Honduras on alert against new disease that exterminates corals

Over the past 18 months more than 30 percent of coral coverage on the Mesoamerican Reef (MAR), the largest barrier reef in the Western hemisphere, has been killed off by a disease known in Mexico as white syndrome, which attacks stony corals and makes them inert skeletons. It has already devastated coral reefs in Mexico and Belize, two of four countries along the reef system.

“The white syndrome also began to be detected in Honduras, so in the Bay Islands we are identifying where the affected reef patches are in order to isolate them and eventually eliminate them,” said Jimmy Andino, director of the country’s Center for Marine Studies (CEM).

Edoardo Antúnez, director of the Bay Islands Conservation Association (BICA), said his organization is working to get people interested in reef conservation and making them aware of how to practice sustainable tourism.

“We will return to the dive centers to bring non-formal environmental education about this new problem in the MAR,” he said.

BICA’s executive director Irma Brady recommends that the Honduran government promote tourism in the area that is focused on sustainable development, putting economic priorities on the same level as environmental protection.

“2020 will be a good opportunity to promote more projects and conservation actions in the Bay Islands,” Brady said.

Corals in Honduras' Bay Islands
Among the four countries that line the MAR,l Honduras has corals closts to the coast in the insular and northern region / Credit: Nidia Ramos

In 2017-2018 the Ecological Blue Flag Program of Honduras (PBAEH, by its acronym in Spanish) awarded the Bay Island of Útila with a blue flag due to good practices on the beach of the Sandy Bay sector. The two beaches that took the PBAEH award in 2019 are on Roatán Island, Half Moon Bay in the West End and Camp Bay in the jurisdiction of José Santos Guardiola municipality.

PBAEH is an environmental education initiative aimed at promoting conservation and development in accordance with the protection of natural resources and the implementation of actions to address climate change.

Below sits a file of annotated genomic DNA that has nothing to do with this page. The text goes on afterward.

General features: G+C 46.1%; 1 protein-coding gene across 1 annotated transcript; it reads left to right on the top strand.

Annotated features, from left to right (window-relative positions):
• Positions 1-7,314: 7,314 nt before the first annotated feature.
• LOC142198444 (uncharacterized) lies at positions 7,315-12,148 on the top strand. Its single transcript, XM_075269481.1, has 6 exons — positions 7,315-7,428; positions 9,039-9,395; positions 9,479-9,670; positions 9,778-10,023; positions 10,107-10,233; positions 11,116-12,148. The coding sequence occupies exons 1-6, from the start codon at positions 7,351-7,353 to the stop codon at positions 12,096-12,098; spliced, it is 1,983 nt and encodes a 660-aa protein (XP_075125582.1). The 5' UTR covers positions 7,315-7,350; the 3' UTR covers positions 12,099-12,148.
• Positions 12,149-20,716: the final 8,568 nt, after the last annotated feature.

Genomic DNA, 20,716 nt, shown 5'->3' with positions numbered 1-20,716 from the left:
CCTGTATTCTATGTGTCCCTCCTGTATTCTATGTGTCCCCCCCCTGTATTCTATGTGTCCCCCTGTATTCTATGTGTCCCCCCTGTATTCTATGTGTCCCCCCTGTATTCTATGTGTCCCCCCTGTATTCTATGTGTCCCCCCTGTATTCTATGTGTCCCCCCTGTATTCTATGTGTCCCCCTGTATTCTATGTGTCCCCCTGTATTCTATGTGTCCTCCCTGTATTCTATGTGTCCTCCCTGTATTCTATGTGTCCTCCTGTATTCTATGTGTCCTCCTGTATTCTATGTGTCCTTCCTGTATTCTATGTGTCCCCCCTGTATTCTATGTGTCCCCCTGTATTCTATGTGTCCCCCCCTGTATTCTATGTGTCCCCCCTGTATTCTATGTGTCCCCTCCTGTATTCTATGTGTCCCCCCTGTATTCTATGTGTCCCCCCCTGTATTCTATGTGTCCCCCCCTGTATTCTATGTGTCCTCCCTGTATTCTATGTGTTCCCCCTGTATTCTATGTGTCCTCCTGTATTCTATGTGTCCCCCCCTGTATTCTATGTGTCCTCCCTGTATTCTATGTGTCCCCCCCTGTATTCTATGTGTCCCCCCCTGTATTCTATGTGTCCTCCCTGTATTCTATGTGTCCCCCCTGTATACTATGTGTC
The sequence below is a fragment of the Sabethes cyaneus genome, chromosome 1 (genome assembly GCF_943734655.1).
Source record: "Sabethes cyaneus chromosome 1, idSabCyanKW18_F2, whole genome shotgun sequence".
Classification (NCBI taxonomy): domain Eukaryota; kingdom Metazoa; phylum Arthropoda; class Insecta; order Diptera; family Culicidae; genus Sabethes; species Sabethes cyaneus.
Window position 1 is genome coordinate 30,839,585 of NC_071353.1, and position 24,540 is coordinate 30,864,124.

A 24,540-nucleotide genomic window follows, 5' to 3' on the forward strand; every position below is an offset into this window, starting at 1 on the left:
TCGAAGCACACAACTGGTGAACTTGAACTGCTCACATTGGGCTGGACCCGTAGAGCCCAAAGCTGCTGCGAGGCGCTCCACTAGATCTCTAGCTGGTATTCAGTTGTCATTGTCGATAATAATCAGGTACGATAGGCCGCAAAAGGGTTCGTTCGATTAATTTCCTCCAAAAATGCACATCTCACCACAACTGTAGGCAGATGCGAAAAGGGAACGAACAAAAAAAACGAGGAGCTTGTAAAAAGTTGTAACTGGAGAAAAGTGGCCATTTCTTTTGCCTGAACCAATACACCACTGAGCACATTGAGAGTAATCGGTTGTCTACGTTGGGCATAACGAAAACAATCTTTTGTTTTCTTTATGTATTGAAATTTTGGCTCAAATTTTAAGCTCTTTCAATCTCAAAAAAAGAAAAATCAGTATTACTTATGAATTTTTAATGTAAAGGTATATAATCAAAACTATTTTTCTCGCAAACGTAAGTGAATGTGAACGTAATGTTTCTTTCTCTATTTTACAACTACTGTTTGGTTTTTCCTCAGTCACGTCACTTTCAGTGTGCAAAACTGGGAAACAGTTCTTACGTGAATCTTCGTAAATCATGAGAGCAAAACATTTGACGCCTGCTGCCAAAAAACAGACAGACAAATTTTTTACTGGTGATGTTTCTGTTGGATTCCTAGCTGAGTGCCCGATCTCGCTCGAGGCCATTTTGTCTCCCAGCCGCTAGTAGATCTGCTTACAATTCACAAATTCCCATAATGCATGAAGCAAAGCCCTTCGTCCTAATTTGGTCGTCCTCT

Climate change is one factor among many having a negative impact on the world’s coral ecosystems. But because white band is a new disease its causes and treatments need further study.

Asked whether topical products such as insect repellents and sun blockers and bronzers could intensify the spread of white syndrome in the MAR, Andino said: “We do not have such overwhelming information to say that the use of certain products is directly related to the proliferation of this disease.”

But products that include chemicals are not suitable for personal use and worse for the environment, he noted.

Some countries apply regulations for the protection of beaches and reef areas and prohibit the use of bronzers or blockers, said Andino, who recommends that every visitor to the Bay Islands search the market for organic products that don’t cause harm to marine life.

“Maybe they are more expensive, but it is better to invest. We must try not to use these products with chemical ingredients that come to damage ecosystems,” Andino added.

A Spanish-language version of this story originally appeared in La Tribuna on 20 Dec. 2019.

Banner image: Honduran conservationists in the Bay Islands are already prepared to deal with white syndrome / Credit: Shawn Jackson

By visiting EJN's site, you agree to the use of cookies, which are designed to improve your experience and are used for the purpose of analytics and personalization. To find out more, read our Privacy Policy

Related Stories